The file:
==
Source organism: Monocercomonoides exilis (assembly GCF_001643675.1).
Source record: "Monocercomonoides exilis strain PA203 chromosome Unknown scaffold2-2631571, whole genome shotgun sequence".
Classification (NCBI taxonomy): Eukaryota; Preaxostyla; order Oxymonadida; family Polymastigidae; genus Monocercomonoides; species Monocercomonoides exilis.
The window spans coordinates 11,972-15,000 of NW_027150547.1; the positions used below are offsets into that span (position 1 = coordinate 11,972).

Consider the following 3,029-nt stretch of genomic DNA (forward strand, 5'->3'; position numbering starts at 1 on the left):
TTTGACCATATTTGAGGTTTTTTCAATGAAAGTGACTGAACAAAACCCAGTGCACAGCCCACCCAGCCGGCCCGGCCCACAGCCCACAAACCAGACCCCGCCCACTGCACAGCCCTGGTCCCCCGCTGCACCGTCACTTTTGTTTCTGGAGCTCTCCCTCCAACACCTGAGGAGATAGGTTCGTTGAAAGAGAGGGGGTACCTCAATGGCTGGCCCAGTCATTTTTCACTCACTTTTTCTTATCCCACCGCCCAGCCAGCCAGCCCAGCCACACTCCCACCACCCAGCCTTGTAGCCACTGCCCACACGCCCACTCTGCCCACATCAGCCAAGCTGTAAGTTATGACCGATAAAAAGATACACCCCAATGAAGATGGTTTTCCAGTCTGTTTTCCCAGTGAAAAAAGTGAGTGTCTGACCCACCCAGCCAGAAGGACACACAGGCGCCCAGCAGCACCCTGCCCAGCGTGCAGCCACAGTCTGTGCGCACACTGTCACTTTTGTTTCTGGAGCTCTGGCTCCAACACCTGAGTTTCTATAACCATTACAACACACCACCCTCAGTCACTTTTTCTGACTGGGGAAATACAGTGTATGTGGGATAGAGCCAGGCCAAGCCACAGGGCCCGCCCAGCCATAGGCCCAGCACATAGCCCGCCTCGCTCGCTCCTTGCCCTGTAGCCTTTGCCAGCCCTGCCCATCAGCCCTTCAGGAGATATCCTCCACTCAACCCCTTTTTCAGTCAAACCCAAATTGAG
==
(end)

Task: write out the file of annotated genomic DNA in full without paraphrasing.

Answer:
Source organism: Monocercomonoides exilis (assembly GCF_001643675.1).
Source record: "Monocercomonoides exilis strain PA203 chromosome Unknown scaffold2-2631571, whole genome shotgun sequence".
Classification (NCBI taxonomy): Eukaryota; Preaxostyla; order Oxymonadida; family Polymastigidae; genus Monocercomonoides; species Monocercomonoides exilis.
The window spans coordinates 11,972-15,000 of NW_027150547.1; the positions used below are offsets into that span (position 1 = coordinate 11,972).

Consider the following 3,029-nt stretch of genomic DNA (forward strand, 5'->3'; position numbering starts at 1 on the left):
TTTGACCATATTTGAGGTTTTTTCAATGAAAGTGACTGAACAAAACCCAGTGCACAGCCCACCCAGCCGGCCCGGCCCACAGCCCACAAACCAGACCCCGCCCACTGCACAGCCCTGGTCCCCCGCTGCACCGTCACTTTTGTTTCTGGAGCTCTCCCTCCAACACCTGAGGAGATAGGTTCGTTGAAAGAGAGGGGGTACCTCAATGGCTGGCCCAGTCATTTTTCACTCACTTTTTCTTATCCCACCGCCCAGCCAGCCAGCCCAGCCACACTCCCACCACCCAGCCTTGTAGCCACTGCCCACACGCCCACTCTGCCCACATCAGCCAAGCTGTAAGTTATGACCGATAAAAAGATACACCCCAATGAAGATGGTTTTCCAGTCTGTTTTCCCAGTGAAAAAAGTGAGTGTCTGACCCACCCAGCCAGAAGGACACACAGGCGCCCAGCAGCACCCTGCCCAGCGTGCAGCCACAGTCTGTGCGCACACTGTCACTTTTGTTTCTGGAGCTCTGGCTCCAACACCTGAGTTTCTATAACCATTACAACACACCACCCTCAGTCACTTTTTCTGACTGGGGAAATACAGTGTATGTGGGATAGAGCCAGGCCAAGCCACAGGGCCCGCCCAGCCATAGGCCCAGCACATAGCCCGCCTCGCTCGCTCCTTGCCCTGTAGCCTTTGCCAGCCCTGCCCATCAGCCCTTCAGGAGATATCCTCCACTCAACCCCTTTTTCAGTCAAACCCAAATTGAG